San Francisco show celebrates diversity of Muslim fashion

As debates on the burqa rage worldwide, De Young Museum exhibition explores complexities and range of Islamic dress

This two-toned crepe hood (2014) by Faiza Bouguessa is one of 80 garments on show Courtesy of Faiza Bouguessa

This two-toned crepe hood (2014) by Faiza Bouguessa is one of 80 garments on show Courtesy of Faiza Bouguessa

In the wake of several controversial policies around the world in which the burqa and other forms of Islamic dress have come under attack, a major exhibition at the De Young Museum in San Francisco, aims to “challenge conventional perceptions of Muslim women’s fashion, particularly Western perceptions, by reflecting on the religion’s diverse national, regional and local cultures”, says Jill D’Alessandro, the museum’s curator of costume and textile arts.

The exhibition includes around 80 couture and ready-to-wear garments made in the past five years that aim to show a range of designs, with examples from Muslim designers like the French-Algerian couturier Faiza Bouguessa and the Indonesian sportswear designer Rani Hatta, European fashion houses such as Dolce & Gabbana, and a selection from Western mainstream brands such as Nike, which introduced its Nike Pro Hijab line last year for Muslim female athletes.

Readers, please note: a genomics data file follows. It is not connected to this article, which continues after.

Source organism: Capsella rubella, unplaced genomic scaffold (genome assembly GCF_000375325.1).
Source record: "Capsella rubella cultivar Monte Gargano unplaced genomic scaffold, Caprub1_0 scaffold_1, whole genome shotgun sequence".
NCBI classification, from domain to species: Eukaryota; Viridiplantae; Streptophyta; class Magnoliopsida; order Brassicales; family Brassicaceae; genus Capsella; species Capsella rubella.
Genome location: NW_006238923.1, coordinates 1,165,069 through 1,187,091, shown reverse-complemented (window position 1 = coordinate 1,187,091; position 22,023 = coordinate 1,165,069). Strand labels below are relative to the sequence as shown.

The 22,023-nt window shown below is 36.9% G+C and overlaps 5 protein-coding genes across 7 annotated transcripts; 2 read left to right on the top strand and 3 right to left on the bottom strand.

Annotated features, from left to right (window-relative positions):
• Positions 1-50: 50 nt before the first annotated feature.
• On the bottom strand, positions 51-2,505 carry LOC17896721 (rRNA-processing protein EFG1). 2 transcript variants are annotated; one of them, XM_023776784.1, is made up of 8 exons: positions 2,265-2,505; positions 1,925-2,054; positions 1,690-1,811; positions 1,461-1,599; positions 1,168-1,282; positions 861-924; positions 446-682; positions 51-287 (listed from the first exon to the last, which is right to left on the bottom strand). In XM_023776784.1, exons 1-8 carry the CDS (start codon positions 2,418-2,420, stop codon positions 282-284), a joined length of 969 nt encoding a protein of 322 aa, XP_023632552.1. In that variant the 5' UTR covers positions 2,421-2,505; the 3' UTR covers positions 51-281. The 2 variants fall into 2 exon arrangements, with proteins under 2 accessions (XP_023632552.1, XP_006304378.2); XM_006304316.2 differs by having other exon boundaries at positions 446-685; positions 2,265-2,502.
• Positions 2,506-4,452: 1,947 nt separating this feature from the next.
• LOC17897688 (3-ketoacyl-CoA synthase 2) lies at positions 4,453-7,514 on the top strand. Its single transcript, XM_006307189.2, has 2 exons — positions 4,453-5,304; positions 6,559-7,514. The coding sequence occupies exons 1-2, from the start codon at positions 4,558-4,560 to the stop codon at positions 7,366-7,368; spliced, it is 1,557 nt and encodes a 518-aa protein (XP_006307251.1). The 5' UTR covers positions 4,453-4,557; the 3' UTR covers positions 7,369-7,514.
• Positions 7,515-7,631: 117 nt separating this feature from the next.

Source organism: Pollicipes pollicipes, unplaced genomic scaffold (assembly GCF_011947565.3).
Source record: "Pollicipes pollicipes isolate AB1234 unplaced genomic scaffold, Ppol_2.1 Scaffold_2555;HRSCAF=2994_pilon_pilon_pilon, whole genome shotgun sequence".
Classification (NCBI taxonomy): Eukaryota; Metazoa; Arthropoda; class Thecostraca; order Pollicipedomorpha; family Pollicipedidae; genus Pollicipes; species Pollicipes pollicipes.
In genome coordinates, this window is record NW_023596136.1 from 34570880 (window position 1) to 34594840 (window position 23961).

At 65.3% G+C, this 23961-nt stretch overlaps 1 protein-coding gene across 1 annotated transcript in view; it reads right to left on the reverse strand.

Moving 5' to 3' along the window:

Using fashion editorials and photographs, the show also touches on the rise of major publications such as Vogue Arabia that target Muslim women, and the rise of Muslim social media influencers—such as the Detroit-based model and writer Hoda Katebi—who “felt that the existing mainstream media outlets lacked the diversity they wanted to see”, says Laura Camerlengo, who co-organised the show with D’Alessandro.

Hassan Hajjaj's M (2000) © Courtesy of the Artist and projects+gallery

There are around 40 photographs on view ranging from documentation by the Iranian photographer Hengameh Golestan of protests against the enforcement of the veil in Tehran after the 1979 Iranian Revolution, to images of a London rally against France’s temporary burkini ban in 2016. The show also includes responses by both Muslim and non-Muslim artists such as Shirin Neshat, Boushra Almutawakel, Hassan Hajjaj and Shepard Fairey. A separate gallery addresses the ways and contexts that the head must be concealed and “the high degree of diversity in head coverings—[or] lack thereof—among regions, generations and individual women”, says D’Alessandro.

In light of the current political climate in the US under the Trump administration, which has enacted ostensibly Islamophobic policies like the travel ban, D’Alessandro says that there were “some challenges [assembling the exhibition], but also tremendous enthusiasm, interest and support from designers, artists and organisations around the world”.

The lead supporter of the show is the William K. Bowes, Jr. Foundation.

Contemporary Muslim Fashions, De Young Museum, San Francisco, 22 September-6 January 2019